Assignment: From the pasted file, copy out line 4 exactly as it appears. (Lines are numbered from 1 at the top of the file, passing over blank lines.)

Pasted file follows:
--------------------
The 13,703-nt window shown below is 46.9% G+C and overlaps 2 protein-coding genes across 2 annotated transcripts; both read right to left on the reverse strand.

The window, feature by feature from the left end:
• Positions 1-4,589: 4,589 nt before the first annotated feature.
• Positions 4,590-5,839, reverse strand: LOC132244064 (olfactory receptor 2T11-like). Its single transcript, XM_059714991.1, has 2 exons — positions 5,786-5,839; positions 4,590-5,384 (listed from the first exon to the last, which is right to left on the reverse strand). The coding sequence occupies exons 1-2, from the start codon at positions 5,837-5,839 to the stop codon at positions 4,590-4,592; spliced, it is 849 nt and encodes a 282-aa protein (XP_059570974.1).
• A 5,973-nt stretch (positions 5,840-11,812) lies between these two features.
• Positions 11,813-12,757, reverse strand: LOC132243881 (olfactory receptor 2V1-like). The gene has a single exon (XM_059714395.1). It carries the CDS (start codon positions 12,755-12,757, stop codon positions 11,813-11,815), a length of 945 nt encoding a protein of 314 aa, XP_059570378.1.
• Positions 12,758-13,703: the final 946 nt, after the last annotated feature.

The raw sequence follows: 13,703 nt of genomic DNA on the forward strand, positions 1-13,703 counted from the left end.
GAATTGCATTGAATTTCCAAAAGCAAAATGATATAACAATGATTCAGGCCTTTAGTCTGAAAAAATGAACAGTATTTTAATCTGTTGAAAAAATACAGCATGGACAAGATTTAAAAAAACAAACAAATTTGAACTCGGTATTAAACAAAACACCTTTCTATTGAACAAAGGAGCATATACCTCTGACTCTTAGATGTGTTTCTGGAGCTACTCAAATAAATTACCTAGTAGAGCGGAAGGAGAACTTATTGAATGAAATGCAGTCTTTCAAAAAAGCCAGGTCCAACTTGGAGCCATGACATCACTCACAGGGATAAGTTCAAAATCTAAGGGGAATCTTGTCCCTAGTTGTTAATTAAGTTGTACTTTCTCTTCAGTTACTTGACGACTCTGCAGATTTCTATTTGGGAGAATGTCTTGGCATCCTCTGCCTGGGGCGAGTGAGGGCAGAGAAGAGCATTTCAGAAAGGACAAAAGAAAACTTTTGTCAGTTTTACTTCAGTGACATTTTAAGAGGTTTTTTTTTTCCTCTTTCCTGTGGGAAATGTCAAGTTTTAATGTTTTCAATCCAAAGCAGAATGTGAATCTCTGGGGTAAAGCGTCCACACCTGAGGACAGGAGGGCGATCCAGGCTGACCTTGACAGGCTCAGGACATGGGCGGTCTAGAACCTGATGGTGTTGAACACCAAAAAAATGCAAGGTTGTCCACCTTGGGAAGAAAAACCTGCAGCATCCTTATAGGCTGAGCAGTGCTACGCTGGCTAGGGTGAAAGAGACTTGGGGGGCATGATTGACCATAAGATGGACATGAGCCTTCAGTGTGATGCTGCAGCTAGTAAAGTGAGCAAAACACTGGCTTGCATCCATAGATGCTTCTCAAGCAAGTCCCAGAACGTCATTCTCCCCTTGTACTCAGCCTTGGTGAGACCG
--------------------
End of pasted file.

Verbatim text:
• Positions 4,590-5,839, reverse strand: LOC132244064 (olfactory receptor 2T11-like). Its single transcript, XM_059714991.1, has 2 exons — positions 5,786-5,839; positions 4,590-5,384 (listed from the first exon to the last, which is right to left on the reverse strand). The coding sequence occupies exons 1-2, from the start codon at positions 5,837-5,839 to the stop codon at positions 4,590-4,592; spliced, it is 849 nt and encodes a 282-aa protein (XP_059570974.1).